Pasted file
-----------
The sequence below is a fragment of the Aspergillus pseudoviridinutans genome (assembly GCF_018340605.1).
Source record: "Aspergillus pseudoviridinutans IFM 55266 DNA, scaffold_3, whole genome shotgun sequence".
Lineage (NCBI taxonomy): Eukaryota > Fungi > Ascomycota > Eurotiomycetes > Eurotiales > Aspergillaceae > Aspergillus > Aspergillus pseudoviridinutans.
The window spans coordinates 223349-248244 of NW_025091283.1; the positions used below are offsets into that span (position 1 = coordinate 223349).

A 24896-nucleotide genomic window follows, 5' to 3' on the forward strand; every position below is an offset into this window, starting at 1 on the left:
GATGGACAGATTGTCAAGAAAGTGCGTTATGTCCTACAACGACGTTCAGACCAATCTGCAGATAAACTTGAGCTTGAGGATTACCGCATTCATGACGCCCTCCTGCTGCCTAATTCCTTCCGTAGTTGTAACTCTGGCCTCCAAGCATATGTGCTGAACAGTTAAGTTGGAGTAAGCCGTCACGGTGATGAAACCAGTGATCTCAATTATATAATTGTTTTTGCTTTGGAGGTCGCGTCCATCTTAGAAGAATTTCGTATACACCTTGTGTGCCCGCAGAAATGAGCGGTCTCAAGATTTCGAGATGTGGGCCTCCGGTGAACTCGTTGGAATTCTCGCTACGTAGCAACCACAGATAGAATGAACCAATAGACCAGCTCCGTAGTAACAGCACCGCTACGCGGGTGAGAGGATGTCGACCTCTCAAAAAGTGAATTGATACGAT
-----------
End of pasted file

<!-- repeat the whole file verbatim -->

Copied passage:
The sequence below is a fragment of the Aspergillus pseudoviridinutans genome (assembly GCF_018340605.1).
Source record: "Aspergillus pseudoviridinutans IFM 55266 DNA, scaffold_3, whole genome shotgun sequence".
Lineage (NCBI taxonomy): Eukaryota > Fungi > Ascomycota > Eurotiomycetes > Eurotiales > Aspergillaceae > Aspergillus > Aspergillus pseudoviridinutans.
The window spans coordinates 223349-248244 of NW_025091283.1; the positions used below are offsets into that span (position 1 = coordinate 223349).

A 24896-nucleotide genomic window follows, 5' to 3' on the forward strand; every position below is an offset into this window, starting at 1 on the left:
GATGGACAGATTGTCAAGAAAGTGCGTTATGTCCTACAACGACGTTCAGACCAATCTGCAGATAAACTTGAGCTTGAGGATTACCGCATTCATGACGCCCTCCTGCTGCCTAATTCCTTCCGTAGTTGTAACTCTGGCCTCCAAGCATATGTGCTGAACAGTTAAGTTGGAGTAAGCCGTCACGGTGATGAAACCAGTGATCTCAATTATATAATTGTTTTTGCTTTGGAGGTCGCGTCCATCTTAGAAGAATTTCGTATACACCTTGTGTGCCCGCAGAAATGAGCGGTCTCAAGATTTCGAGATGTGGGCCTCCGGTGAACTCGTTGGAATTCTCGCTACGTAGCAACCACAGATAGAATGAACCAATAGACCAGCTCCGTAGTAACAGCACCGCTACGCGGGTGAGAGGATGTCGACCTCTCAAAAAGTGAATTGATACGAT